We used UK primary care data to quantify the burden of cardiovascular comorbidities among people with bronchiectasis compared with the general population. We also determined if individuals with bronchiectasis are at higher risk of first-time cardiovascular events compared with those without bronchiectasis.
The Clinical Practice Research Datalink (CPRD) is an anonymised primary care database from 625 general practices throughout the UK10 (http://www.cprd.com). Information is recorded as part of routine care, from face-to-face consultations and following communication from secondary care. Data used for research need to meet a series of quality checks and have been deemed ‘up to standard’ for research use by CPRD.
Approval had been obtained from the Independent Scientific Advisory Committee, which oversees research involving CPRD data (protocol ref: 13_03R; available on request) and the London School of Hygiene and Tropical Medicine Ethics Committee (LSHTM MSc ethics ref: 012-137).
Our study population consisted of all individuals aged over 18 years, alive and contributing to CPRD at any point between 1 January 2004 and 31 December 2011 with at least 1 year of records that were ‘up to standard’ prior to entry into the study.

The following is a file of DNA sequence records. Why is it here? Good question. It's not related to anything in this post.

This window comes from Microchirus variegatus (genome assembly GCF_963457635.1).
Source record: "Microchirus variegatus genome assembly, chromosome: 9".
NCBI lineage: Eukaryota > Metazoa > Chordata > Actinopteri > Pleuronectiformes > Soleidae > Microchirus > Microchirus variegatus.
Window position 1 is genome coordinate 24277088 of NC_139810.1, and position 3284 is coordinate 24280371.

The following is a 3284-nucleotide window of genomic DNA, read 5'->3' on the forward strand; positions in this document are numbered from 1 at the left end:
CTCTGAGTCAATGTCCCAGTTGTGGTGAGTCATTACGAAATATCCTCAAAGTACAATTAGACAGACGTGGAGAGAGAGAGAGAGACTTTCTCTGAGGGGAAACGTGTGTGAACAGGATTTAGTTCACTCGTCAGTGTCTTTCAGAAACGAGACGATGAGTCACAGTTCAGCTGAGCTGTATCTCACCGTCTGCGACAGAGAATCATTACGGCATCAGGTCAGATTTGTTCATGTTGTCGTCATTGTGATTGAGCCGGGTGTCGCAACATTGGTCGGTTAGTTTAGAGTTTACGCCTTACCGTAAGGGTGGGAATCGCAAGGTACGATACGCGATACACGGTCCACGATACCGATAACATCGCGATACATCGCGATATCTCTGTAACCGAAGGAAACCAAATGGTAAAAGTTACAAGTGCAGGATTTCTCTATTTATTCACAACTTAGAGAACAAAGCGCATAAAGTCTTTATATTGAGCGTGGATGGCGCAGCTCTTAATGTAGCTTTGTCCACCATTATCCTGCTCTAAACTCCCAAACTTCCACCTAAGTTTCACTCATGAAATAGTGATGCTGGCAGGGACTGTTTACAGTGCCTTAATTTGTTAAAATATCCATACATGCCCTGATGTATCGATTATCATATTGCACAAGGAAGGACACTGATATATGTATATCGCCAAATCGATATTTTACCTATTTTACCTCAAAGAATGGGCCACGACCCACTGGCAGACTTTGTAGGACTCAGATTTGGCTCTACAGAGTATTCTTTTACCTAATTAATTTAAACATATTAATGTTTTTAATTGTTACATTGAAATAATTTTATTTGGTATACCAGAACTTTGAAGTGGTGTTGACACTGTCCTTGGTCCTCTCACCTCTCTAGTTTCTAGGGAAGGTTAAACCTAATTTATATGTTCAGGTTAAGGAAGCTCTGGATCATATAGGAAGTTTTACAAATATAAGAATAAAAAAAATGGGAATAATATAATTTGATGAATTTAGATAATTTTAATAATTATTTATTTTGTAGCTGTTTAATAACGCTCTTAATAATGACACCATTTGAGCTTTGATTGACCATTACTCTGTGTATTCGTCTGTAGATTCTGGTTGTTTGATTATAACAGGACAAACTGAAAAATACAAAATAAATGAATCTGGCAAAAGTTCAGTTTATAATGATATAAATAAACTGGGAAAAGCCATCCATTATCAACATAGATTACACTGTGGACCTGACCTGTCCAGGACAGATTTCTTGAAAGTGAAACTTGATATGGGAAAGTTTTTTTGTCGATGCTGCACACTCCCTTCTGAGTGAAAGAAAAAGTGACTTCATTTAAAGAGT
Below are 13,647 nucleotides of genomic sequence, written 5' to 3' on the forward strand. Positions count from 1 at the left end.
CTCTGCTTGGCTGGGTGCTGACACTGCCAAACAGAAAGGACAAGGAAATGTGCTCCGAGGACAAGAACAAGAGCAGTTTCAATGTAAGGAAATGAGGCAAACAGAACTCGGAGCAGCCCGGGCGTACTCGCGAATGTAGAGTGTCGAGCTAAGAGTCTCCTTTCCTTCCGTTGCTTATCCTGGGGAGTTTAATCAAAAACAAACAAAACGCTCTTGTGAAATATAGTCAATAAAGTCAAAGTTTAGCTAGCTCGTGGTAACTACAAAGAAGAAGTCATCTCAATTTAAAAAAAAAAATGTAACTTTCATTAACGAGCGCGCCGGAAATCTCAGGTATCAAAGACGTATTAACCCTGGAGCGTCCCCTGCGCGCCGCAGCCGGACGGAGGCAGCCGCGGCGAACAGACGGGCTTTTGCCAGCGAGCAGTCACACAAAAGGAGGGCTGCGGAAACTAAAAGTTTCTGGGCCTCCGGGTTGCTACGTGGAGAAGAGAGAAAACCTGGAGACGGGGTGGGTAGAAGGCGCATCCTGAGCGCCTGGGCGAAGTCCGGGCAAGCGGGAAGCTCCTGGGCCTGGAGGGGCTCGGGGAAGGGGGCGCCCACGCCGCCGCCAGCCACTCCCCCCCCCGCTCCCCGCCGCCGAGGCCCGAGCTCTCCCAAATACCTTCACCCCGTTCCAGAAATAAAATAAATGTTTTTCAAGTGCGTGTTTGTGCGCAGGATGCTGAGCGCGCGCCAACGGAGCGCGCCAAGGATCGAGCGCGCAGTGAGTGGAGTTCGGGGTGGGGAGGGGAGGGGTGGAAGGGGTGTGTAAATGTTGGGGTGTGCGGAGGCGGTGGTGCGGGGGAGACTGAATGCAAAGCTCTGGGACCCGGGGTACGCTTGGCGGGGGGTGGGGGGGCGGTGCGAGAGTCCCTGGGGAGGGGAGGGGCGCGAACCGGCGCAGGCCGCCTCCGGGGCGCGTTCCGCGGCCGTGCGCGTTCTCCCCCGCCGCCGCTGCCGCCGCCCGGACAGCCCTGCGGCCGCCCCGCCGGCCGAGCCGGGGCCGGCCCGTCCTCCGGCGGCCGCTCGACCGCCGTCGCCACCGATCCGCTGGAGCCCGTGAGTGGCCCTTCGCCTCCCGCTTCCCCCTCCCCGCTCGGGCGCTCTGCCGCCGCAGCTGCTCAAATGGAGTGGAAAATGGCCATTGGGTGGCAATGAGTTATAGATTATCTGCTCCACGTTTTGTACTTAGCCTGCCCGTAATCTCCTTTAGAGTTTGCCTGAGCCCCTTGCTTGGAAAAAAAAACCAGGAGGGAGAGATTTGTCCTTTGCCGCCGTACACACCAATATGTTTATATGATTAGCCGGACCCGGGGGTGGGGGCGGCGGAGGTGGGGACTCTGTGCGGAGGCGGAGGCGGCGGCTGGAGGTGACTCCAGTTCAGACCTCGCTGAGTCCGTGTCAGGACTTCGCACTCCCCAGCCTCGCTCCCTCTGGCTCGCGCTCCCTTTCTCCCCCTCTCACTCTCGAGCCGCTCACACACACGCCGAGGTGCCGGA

Previously published pre-specified Read code lists developed by a clinical epidemiologist, who is also a consultant respiratory physician, were used to identify people with bronchiectasis.2 Individuals were defined as having bronchiectasis if they were over 18 years, had a diagnosis recorded prior to our index date (a randomly chosen date, which was 25 April 2006) and did not have a diagnosis of cystic fibrosis (CF). We also extracted information on demographic factors, comorbid illnesses associated with the aetiology of bronchiectasis and cardiovascular risk factors (hypertension, diabetes mellitus, hyperlipidaemia, smoking habit, family history of cardiovascular disease). Smoking status was defined using information recorded closest to the index date. Individuals without a record of smoking habit were grouped into a stratum for missing smoking information. Each cardiovascular risk factor was classified as present if the first record for the condition was prior to the index date. Comorbidities associated with the aetiology of bronchiectasis were considered present if the first record of the comorbid illness was either prior to the index date or during the study period.